The River Mersey at Hale Point can be dangerous, as the Hale Ford demonstrates. Conditions change with each tide, and formerly dry land can become swift and deep channels. The opposite is also true: hidden sandbanks can put paid to river trips heading to the manufacturing towns inland or the globally connected docks at Liverpool. Hale lighthouse goes some way to reducing the dangers.
A lighthouse was built on the southernmost reaches of Hale township in 1906. This lighthouse, which still stands today, replaced a shorter tower erected in 1838.
The Ireland-Blackburne family’s private bathing house already stood at Hale Point. So the building of the lighthouse saw the conversion of this bathing house for the original lighthouse keeper’s cottage.
Hale lighthouse decommissioned
The decommissioning of Hale lighthouse, which is 45 feet tall, came in 1958. Fewer ships were travelling the Mersey as trade declined. Those ships that did head for inner Lancashire used the Manchester Ship Canal on the opposite bank. Today, buoys mark the channel for (mostly pleasure) boats to find safe passage. The demolition of the keeper’s cottage made way for a modern private bungalow.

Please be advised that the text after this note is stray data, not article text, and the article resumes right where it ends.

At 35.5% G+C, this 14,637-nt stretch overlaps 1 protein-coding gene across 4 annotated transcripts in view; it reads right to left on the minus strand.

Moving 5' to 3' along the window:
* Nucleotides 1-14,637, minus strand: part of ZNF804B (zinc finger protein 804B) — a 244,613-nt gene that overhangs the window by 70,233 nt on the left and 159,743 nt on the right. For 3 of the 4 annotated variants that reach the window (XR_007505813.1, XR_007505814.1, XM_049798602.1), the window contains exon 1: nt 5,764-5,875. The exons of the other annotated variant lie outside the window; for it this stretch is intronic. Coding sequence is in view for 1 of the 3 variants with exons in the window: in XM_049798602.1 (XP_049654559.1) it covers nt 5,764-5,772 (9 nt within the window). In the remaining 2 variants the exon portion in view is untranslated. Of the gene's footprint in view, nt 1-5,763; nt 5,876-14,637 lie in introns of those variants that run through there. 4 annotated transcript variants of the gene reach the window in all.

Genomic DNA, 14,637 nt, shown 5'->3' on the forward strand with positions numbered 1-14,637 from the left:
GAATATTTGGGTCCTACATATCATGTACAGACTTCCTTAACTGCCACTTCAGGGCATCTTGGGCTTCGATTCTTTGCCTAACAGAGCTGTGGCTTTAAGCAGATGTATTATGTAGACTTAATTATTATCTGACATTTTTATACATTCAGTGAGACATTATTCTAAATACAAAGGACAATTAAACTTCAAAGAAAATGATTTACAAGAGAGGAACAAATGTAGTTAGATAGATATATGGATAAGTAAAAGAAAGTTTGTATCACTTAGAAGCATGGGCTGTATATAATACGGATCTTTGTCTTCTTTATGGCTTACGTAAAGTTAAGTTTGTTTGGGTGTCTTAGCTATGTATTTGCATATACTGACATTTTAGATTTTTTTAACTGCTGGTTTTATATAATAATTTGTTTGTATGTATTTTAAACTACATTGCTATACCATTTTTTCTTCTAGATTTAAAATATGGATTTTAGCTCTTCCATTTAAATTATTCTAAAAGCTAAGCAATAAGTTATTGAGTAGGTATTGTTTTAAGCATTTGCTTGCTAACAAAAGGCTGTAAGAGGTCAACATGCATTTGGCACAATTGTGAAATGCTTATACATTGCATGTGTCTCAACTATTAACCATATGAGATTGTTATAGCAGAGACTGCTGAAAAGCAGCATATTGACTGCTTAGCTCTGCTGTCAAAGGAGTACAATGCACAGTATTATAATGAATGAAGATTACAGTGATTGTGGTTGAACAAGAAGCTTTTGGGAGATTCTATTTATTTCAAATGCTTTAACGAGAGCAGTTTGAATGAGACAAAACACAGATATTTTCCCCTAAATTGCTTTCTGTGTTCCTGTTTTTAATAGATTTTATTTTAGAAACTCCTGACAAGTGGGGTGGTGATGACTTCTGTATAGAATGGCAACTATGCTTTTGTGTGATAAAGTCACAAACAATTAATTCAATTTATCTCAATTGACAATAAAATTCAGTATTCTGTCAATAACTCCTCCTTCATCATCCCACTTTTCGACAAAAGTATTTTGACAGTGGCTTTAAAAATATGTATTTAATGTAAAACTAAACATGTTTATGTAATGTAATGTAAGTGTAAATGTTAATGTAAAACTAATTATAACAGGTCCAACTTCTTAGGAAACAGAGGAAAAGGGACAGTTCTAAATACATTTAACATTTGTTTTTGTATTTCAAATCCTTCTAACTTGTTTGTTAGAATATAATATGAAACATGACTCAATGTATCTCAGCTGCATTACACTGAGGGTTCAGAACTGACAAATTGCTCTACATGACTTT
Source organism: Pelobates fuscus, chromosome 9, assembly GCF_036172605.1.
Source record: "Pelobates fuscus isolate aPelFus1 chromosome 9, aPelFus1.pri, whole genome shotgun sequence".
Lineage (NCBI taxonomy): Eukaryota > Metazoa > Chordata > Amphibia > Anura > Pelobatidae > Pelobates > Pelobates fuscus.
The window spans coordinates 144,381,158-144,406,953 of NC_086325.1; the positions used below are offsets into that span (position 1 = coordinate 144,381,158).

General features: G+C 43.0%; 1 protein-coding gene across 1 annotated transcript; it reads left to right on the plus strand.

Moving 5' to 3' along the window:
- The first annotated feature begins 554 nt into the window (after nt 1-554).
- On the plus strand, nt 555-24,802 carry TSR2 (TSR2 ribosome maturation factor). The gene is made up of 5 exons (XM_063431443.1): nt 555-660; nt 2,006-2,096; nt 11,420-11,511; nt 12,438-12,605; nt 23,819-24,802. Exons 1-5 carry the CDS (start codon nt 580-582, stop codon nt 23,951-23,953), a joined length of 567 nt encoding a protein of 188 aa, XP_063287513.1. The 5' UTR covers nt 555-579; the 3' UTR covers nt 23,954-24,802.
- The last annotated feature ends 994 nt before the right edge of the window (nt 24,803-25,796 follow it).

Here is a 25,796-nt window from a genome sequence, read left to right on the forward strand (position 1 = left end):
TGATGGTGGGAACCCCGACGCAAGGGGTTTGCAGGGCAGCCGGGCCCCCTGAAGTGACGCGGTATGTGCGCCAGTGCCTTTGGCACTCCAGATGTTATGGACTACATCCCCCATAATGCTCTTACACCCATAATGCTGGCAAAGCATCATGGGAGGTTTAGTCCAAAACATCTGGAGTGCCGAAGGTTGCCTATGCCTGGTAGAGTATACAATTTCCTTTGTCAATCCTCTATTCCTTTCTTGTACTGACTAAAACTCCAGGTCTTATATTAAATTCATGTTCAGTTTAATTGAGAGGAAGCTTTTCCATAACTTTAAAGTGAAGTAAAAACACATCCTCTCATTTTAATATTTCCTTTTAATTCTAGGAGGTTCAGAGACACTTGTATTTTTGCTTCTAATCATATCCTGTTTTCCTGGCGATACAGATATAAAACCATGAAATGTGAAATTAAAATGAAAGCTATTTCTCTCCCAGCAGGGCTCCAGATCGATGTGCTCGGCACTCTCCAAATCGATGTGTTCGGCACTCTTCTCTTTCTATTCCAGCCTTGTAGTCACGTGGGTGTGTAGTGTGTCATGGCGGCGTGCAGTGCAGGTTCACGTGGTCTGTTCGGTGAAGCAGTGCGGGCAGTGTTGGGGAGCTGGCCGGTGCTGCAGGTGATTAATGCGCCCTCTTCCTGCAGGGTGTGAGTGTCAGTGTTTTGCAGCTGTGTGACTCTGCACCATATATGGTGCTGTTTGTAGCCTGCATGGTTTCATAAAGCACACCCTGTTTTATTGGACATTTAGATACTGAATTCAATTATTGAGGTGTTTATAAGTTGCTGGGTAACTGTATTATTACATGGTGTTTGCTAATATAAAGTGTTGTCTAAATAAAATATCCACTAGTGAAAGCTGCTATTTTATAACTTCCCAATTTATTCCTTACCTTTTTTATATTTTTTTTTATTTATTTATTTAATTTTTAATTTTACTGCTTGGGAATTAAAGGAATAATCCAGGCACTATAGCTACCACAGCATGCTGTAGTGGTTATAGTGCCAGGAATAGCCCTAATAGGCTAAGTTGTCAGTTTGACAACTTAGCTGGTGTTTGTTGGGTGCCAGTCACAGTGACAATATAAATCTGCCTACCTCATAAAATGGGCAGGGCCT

3.81 km away
Ditton Brook makes up the northern boundary of Halewood, and flows in a south-westerly direction before flowing out into the River Mersey between the town of Ditton and Hale Bank. Along with the River (more…)
4.12 km away
Brook House Farm is the name given to an Iron Age farmstead site in Halewood. It consists of an enclosure surrounded by two ditches (one large and one small), and was discovered via an aerial photograph (more…)